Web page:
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Jason Greig's Vulcan Paradise

Jason Greig's Vulcan Paradise

I’ve had a quiet fascination with Jason Greig’s work ever since I was a Year 13 student hanging about Burnside High’s art block (which, granted, wasn’t that long ago). My then printmaking teacher, Nichola Shanley, is a good friend of Jason’s and managed to get him along to one of our classes.

Artist Profile
A Lifelong Affair

A Lifelong Affair

It may have been Rachel Hodgkins’ assertion during her daughters’ childhood in Dunedin that Isabel would be the painter in the family that drew out the stubborn streak in her younger daughter Frances. And indeed, as the fates were to prove, Isabel, once married, had to put aside her brushes for the most part to care for her family, while Frances, rather than making her way as a piano teacher as her mother had intended, chose a different course. Spurred on by her Italian tutor Girolamo Nerli’s descriptions of the bohemian life in Europe and the artistic revolution taking place in certain quarters, she set out for Europe, determined to prove her family’s assumptions wrong.

Commentary
RE: UNCOMFORTABLE SILENCE

RE: UNCOMFORTABLE SILENCE

In a recent essay Zadie Smith wrote of language as a “verbal container” – like all containers it allows the emergence of some ideas while limiting the possibility of others. The words and terms we choose, or those which are offered to us, “behave as containers for our ideas, necessarily shaping and determining the form of what it is we think, or think we think.” She is discussing writing fiction, defending the right to, and value of, drifting into other imagined bodies and taking a good look around, regardless of their likeness to our own biographical specifics. It is an uncomfortable position to hold in a cultural climate where, Smith argues, “the old – and never especially helpful – adage write what you know has morphed into something more like a threat: Stay in your lane.”

Commentary
Wellcome to Māoriland

Wellcome to Māoriland

London’s Wellcome Collection was founded by Sir Henry Solomon Wellcome (1853–1936) in the year he died. An incredibly successful US-born, British pharmaceutical entrepreneur, Wellcome had a penchant for collecting medical and health-related artefacts, which formed the basis of the Collection. He didn’t restrict himself to the more obvious examples of early medical technology, however, but also collected in the area of folk remedies and indigenous cultural objects, which were largely acquired through London auction houses. Browsing the Wellcome Collection’s online catalogue, Aotearoa New Zealand photographer Fiona Pardington (Kāi Tahu, Kāti Mamoe, Ngāti Kahungunu, Clan Cameron) encountered what at first glance looked to be a number of heitiki; however, on closer inspection they did not seem quite right.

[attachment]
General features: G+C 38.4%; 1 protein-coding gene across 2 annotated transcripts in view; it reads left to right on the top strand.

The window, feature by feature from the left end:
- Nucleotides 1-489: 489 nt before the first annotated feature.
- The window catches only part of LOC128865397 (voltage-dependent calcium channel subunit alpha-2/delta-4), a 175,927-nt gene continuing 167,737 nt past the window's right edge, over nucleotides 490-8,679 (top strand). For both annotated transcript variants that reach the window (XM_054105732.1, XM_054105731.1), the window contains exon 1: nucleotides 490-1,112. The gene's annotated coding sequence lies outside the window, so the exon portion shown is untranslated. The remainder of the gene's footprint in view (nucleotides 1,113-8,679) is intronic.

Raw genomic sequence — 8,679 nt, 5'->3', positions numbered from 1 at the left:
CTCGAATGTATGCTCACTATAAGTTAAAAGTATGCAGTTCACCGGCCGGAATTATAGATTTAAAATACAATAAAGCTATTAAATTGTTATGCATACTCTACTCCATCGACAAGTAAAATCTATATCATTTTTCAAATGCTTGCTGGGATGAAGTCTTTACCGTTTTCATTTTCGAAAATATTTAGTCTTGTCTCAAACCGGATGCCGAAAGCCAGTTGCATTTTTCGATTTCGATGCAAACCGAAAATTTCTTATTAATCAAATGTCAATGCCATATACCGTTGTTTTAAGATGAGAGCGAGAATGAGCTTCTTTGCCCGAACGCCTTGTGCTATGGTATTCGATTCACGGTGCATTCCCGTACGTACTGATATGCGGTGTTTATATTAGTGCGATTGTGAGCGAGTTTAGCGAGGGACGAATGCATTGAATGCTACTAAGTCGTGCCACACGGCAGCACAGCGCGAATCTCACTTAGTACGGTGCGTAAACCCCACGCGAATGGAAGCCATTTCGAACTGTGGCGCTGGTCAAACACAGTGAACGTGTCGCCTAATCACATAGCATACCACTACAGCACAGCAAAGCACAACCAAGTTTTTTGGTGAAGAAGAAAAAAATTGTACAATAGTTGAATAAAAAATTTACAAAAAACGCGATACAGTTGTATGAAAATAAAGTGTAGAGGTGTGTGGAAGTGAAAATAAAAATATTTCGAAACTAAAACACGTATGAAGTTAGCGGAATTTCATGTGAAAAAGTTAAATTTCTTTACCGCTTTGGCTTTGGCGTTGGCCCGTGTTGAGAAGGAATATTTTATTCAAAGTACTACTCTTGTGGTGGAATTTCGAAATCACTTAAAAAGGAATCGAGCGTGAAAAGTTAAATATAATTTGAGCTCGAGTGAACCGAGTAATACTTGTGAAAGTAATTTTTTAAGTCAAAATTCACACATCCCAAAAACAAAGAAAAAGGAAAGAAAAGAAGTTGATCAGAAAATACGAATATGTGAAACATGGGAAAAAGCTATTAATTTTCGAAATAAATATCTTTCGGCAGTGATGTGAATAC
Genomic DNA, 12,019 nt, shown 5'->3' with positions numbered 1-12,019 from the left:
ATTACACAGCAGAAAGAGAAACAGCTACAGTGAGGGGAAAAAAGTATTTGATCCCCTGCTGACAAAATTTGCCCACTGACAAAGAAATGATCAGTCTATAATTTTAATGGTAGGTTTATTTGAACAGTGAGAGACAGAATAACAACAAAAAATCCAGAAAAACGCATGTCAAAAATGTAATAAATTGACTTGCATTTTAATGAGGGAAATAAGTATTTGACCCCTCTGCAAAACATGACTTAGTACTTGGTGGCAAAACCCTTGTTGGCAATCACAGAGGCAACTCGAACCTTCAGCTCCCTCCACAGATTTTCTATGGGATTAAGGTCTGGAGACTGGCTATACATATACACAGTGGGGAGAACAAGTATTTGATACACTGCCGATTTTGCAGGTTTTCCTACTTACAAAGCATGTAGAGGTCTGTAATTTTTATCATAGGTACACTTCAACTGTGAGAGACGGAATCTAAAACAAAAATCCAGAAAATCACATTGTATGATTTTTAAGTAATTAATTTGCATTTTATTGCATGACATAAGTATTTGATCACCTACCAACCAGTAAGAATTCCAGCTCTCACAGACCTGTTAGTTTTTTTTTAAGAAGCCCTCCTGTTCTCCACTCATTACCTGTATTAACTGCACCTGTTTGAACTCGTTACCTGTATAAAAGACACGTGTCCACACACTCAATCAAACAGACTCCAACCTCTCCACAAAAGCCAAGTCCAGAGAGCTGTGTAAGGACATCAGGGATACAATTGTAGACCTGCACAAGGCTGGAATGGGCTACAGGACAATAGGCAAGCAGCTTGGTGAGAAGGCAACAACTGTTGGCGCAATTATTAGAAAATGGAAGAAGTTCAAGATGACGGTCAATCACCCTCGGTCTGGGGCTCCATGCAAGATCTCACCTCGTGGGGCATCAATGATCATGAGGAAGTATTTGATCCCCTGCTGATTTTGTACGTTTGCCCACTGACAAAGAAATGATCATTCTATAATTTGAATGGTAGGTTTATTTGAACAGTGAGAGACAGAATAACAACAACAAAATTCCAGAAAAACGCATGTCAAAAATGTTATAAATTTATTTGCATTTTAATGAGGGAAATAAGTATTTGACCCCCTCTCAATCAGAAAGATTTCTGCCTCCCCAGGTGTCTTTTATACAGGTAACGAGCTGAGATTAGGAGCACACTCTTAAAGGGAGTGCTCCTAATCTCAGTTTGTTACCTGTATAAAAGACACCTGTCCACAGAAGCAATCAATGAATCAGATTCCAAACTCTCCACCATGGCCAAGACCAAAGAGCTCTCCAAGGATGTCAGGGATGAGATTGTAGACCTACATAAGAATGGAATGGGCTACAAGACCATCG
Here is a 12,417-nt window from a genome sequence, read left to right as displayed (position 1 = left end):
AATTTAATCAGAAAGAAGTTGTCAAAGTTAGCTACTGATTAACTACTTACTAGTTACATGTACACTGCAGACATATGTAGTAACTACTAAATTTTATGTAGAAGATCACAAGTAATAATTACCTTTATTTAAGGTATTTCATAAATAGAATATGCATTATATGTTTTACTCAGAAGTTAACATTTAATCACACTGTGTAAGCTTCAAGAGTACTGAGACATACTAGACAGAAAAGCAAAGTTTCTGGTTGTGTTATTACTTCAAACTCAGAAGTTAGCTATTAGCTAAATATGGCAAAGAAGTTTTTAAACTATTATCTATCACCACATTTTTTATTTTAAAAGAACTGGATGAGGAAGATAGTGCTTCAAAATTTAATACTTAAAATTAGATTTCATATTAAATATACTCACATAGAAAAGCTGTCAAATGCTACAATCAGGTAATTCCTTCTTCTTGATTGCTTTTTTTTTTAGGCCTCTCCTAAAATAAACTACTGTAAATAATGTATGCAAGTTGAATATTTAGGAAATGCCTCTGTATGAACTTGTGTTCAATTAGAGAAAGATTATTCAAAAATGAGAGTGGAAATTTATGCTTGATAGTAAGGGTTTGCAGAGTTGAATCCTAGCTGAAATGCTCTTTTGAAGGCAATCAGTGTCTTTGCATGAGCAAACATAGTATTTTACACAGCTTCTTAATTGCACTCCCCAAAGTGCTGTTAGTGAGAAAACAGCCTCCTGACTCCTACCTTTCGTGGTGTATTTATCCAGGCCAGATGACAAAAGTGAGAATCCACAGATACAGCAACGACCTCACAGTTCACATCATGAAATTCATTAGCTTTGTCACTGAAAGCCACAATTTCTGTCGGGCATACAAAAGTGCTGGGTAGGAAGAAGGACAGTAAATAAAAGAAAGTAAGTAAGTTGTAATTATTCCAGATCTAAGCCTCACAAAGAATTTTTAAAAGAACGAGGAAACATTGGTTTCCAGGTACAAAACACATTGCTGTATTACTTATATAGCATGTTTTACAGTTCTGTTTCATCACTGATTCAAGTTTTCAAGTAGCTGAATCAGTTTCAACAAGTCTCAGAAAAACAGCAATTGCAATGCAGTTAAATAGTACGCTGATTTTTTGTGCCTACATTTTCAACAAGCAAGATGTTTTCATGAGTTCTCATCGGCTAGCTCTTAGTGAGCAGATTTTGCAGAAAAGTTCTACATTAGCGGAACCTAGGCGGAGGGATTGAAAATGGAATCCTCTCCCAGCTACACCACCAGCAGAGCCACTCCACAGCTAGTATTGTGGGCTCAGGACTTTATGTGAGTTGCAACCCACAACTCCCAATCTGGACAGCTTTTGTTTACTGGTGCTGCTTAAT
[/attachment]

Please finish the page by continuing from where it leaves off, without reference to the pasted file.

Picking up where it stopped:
Commentary
Caveat Collectors

Caveat Collectors

Extinction has claimed nearly fifty per cent of Aotearoa New Zealand’s bird species over the past 650 years. The persistent myth has it that European settlement in the nineteenth century swept away a pristine past. And most obviously, because we know their names and can catalogue (literally) their infamy, that story includes the professional bird collectors as the cause of those extinctions.

Notes
New Lead Curator Announced

New Lead Curator Announced

Christchurch Art Gallery Te Puna o Waiwhetū is delighted to announce the appointment of our new lead curator, Felicity Milburn.

Notes
Cosmo has a new friend

Cosmo has a new friend

This is a new pal for our Cosmo McMurtry. It was made by Laura who's 11 and lives in Auckland. Ka pai, Laura!

Commentary
Te Āhua o te Hau ki te Papaioea

Te Āhua o te Hau ki te Papaioea

The ‘Operation 8’ anti-terror raids in October of 2007 were the culmination of a police investigation that led to the raiding of homes across New Zealand. The raids were conducted after an extended period of surveillance, which was enabled through use of the 2002 Terrorism Suppression Act. In 2013 the Independent Police Conduct Authority found that police had “unnecessarily frightened and intimidated” people during the raids.

My Favourite
Cerith Wyn Evans's Things are conspicuous in their absence...

Cerith Wyn Evans's Things are conspicuous in their absence...

I have never seen an artwork reflect something so true. “Things are conspicuous in their absence” is such an uncommonly heard reflection that it is eye-catching. When things are around us, they seem normal and often go unnoticed; the moment they are gone it can be startling and we wake up.

Notes
Heck yeah, that happened!

Heck yeah, that happened!

Our very own Art-tastic by our very own Sarah Pepperle won TWO awards at last night's New Zealand Book Awards for Children & Young Adults at Te Papa!!!

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